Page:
Volume 12, 2018
‘Multifactorial’ Moral Motivation and the Triadic Structure of the Mind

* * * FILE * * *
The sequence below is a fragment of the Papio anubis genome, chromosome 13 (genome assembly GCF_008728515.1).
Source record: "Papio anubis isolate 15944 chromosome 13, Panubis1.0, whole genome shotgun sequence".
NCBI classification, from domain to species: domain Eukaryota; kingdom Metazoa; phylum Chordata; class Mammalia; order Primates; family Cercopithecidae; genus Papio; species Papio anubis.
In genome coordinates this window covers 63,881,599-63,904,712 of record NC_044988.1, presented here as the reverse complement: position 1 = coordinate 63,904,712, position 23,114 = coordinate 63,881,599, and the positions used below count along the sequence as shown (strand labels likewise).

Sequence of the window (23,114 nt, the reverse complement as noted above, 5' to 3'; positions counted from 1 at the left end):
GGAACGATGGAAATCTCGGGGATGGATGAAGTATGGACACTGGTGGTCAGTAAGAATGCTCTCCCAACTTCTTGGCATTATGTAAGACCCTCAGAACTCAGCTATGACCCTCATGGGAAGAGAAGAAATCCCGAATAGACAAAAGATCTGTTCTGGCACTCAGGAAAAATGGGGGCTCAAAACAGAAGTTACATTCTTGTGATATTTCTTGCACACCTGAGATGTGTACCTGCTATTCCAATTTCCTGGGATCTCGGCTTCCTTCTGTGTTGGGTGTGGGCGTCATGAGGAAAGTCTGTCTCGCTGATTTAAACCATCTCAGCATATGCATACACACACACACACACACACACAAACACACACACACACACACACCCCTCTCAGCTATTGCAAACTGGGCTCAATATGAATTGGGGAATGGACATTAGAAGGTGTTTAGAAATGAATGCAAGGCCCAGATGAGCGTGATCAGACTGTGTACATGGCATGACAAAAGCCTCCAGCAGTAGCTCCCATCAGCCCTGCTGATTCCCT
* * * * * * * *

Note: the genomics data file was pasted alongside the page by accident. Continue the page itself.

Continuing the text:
Moral motivation has been variously conceived and explained. The main theses maintain that moral motivation springs directly from moral judgments and beliefs (internalism) or that it is due to factors external to moral judgments and beliefs, such as desires (externalism). In this paper, I defend the thesis that moral motivation is contributed by several factors, so that it can be defined as “multifactorial”. I refer to my previously proposed conception according to which mind exerts three kinds of activity, each of which, in turn, creates outward/selfish and inward/moral products. Thus, mind rational activity creates outward/selfish ideas and beliefs and in ward/moral thoughts or beliefs; mind emotional activity creates outward/selfish sentiments (desires/aversions) and inward/moral feelings; and mind practical activity creates outward/selfish actions and inward/moral acts. The inward/moral activity is directed to mind itself, under stood and felt as an evolving entity, whose evolution is the moral good. I attempt to show that moral motivation does not spring only from ideas, thoughts, and beliefs (internalism) but is also contributed by moral feelings and selfish desires (as externalism holds) as well as by the cost of moral acts and selfish actions. Thus, moral motivation is contributed by all six mind products and, therefore, is multifactorial.